Garcia-Martinez, 46, said in an interview that on March 11 six jailers tried to force her to put her fingerprint on a document she didn’t want to sign, and in the process broke her left arm. She said she spent at least 20 hours without medical care after the incident occurred until U.S. Immigration and Customs Enforcement (ICE) officers took her to the hospital.

The Maricopa County Sheriffs Office and ICE confirmed that they have initiated an investigation of Garcia-Martinez’s charges. Lt. Brian Lee, a spokesperson for MCSO said its office was required to get the fingerprint in the document to transfer Garcia-Martinez to ICE custody. Lee said they were authorized to use force.

Sheriff Joe Arpaio doesn’t seem to be worried about the allegations. “Anybody can accuse me of anything, like they are doing. I feel very comfortable with my position. We have nothing to hide,” said Arpaio.

Allegations of brutality and abuse within the jails administered by Arpaio are not new. In 1997, Amnesty International condemned the mistreatment of pre-trial inmates in these facilities.

Maricopa County has paid about $42 million in settlements of lawsuits over jails deaths and abuse, according to public records. The best-known case involved the death of inmate Scott Norberg in a jail-restraining chair in 1996. His family settled a lawsuit for $8.25 million against the sheriff’s office.

In 1997, then-U.S Attorney for Arizona Janet Napolitano settled a two-year investigation of excessive and improper use of force by jail employees towards inmates with an agreement in which Arpaio did not admit any responsibility. Back then, as reported by the Phoenix New Times in a November 1997 article: “Arpaio bragged that despite the investigation and lawsuit, he wouldn’t change any of his practices.”

Now as Secretary of the Department of Homeland Security, Napolitano has the authority to revoke the 287 (g) agreement with Maricopa County.

Knowing first hand the situation in Arizona “it’s inexcusable that she (Napolitano) hasn’t used her political position to put him in check, ” said Aarti Shahani a researcher with Justice Strategies and lead author of the report “Local Democracy on ICE”. In the report Shahani says police have been using federal immigration powers to go after corn-vendors and traffic violators without probable cause, rather than concentrating on“illegal criminal aliens” which are intended to be the main focus of the program.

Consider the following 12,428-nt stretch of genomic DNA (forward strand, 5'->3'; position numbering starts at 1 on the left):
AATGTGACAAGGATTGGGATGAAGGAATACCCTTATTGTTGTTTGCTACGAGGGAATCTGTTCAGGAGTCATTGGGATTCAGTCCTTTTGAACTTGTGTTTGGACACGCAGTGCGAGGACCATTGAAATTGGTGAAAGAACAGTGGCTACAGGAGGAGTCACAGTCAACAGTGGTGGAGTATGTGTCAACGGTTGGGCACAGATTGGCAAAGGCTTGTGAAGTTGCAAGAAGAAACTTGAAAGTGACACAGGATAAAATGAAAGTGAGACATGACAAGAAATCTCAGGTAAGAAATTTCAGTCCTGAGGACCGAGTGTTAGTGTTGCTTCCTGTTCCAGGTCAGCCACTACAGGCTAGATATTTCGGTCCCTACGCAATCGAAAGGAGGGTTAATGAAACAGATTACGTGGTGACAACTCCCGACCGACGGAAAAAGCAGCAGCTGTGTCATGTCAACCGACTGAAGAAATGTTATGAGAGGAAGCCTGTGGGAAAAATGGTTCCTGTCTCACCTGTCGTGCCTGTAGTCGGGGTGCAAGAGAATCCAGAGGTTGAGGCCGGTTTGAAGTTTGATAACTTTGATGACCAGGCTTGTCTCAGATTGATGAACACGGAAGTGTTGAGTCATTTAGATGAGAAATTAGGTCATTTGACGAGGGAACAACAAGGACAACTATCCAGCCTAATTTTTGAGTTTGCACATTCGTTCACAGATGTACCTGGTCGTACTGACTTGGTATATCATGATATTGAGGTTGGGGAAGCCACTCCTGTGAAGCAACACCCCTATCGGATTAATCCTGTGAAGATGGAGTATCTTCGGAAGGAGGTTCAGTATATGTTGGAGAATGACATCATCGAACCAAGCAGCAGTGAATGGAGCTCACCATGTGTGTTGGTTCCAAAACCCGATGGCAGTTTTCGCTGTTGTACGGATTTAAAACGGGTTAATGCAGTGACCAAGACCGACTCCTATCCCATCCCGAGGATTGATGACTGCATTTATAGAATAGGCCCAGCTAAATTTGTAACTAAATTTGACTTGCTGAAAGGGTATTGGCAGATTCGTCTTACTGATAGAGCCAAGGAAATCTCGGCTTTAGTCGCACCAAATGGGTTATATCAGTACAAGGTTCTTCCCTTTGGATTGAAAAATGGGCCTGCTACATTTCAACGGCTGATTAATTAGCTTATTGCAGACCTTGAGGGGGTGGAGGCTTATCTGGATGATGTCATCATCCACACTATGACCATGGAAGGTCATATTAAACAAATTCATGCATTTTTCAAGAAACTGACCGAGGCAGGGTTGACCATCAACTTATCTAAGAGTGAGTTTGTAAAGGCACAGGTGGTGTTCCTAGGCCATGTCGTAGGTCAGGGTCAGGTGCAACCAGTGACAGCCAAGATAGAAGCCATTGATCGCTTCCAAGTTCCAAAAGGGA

The researcher said the use of 287 (g) programs within the jails –that are meant for low-offense perpetrators – opens the doors for local law enforcement agencies to arrest people charged with minor offenses just with the goal of getting them deported.

Valeria Fernández is an independent journalist in Arizona

AboutValeria Fernández
Valeria Fernández is an independent journalist from Uruguay with more than a 14 years experience as a bilingual documentary producer and reporter on Arizona’s immigrant community and the US-Mexico borderlands. She co-directed and produced "Two Americans,” a documentary that parallels the stories of Sheriff Joe Arpaio and a 9-year-old U.S. citizen whose parents were arrested by the sheriff’s deputies that aired in Al Jazeera America. Her work as reporter for the Arizona Center for Investigative Reporting on the economic and social impacts of a mine spill in Northern Mexico broadcast in PBS, San Diego and won an Arizona Press Club recognition for environmental reporting in 2016. She freelances for a number of print, digital and broadcast media outlets, including Feet in 2 Worlds, CNN Español, Radio Bilingue, PRI's Global Nation, Al Jazeera, and Discovery Spanish.